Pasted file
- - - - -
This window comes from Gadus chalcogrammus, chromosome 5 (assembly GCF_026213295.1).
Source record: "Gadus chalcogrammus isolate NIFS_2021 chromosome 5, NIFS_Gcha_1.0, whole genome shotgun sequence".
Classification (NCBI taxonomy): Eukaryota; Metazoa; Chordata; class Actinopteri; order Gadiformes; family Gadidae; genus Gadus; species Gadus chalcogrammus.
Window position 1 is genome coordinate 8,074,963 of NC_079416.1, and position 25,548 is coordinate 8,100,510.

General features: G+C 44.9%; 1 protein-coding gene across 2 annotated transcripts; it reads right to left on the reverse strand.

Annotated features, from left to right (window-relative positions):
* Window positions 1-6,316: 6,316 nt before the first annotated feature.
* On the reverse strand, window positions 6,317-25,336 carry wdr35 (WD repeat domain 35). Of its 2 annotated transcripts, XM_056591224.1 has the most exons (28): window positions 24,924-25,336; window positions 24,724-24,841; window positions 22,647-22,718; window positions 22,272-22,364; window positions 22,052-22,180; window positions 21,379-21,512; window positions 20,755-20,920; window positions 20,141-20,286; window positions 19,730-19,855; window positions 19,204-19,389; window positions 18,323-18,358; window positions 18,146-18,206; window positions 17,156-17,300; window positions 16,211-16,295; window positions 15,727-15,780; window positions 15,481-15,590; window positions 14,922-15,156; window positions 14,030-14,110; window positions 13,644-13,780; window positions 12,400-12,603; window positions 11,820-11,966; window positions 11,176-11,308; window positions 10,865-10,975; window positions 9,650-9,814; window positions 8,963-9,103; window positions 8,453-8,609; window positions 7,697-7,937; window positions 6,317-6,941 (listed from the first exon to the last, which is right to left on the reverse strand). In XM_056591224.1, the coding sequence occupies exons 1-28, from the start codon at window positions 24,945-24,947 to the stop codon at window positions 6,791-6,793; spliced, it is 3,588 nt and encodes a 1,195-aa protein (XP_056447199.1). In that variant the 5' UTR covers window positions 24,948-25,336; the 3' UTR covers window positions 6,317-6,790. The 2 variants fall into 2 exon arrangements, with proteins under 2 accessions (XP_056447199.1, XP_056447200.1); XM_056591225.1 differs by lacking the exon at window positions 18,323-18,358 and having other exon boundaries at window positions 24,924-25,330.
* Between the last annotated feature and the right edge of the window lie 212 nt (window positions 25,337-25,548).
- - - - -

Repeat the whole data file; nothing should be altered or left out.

This window comes from Gadus chalcogrammus, chromosome 5 (assembly GCF_026213295.1).
Source record: "Gadus chalcogrammus isolate NIFS_2021 chromosome 5, NIFS_Gcha_1.0, whole genome shotgun sequence".
Classification (NCBI taxonomy): Eukaryota; Metazoa; Chordata; class Actinopteri; order Gadiformes; family Gadidae; genus Gadus; species Gadus chalcogrammus.
Window position 1 is genome coordinate 8,074,963 of NC_079416.1, and position 25,548 is coordinate 8,100,510.

General features: G+C 44.9%; 1 protein-coding gene across 2 annotated transcripts; it reads right to left on the reverse strand.

Annotated features, from left to right (window-relative positions):
* Window positions 1-6,316: 6,316 nt before the first annotated feature.
* On the reverse strand, window positions 6,317-25,336 carry wdr35 (WD repeat domain 35). Of its 2 annotated transcripts, XM_056591224.1 has the most exons (28): window positions 24,924-25,336; window positions 24,724-24,841; window positions 22,647-22,718; window positions 22,272-22,364; window positions 22,052-22,180; window positions 21,379-21,512; window positions 20,755-20,920; window positions 20,141-20,286; window positions 19,730-19,855; window positions 19,204-19,389; window positions 18,323-18,358; window positions 18,146-18,206; window positions 17,156-17,300; window positions 16,211-16,295; window positions 15,727-15,780; window positions 15,481-15,590; window positions 14,922-15,156; window positions 14,030-14,110; window positions 13,644-13,780; window positions 12,400-12,603; window positions 11,820-11,966; window positions 11,176-11,308; window positions 10,865-10,975; window positions 9,650-9,814; window positions 8,963-9,103; window positions 8,453-8,609; window positions 7,697-7,937; window positions 6,317-6,941 (listed from the first exon to the last, which is right to left on the reverse strand). In XM_056591224.1, the coding sequence occupies exons 1-28, from the start codon at window positions 24,945-24,947 to the stop codon at window positions 6,791-6,793; spliced, it is 3,588 nt and encodes a 1,195-aa protein (XP_056447199.1). In that variant the 5' UTR covers window positions 24,948-25,336; the 3' UTR covers window positions 6,317-6,790. The 2 variants fall into 2 exon arrangements, with proteins under 2 accessions (XP_056447199.1, XP_056447200.1); XM_056591225.1 differs by lacking the exon at window positions 18,323-18,358 and having other exon boundaries at window positions 24,924-25,330.
* Between the last annotated feature and the right edge of the window lie 212 nt (window positions 25,337-25,548).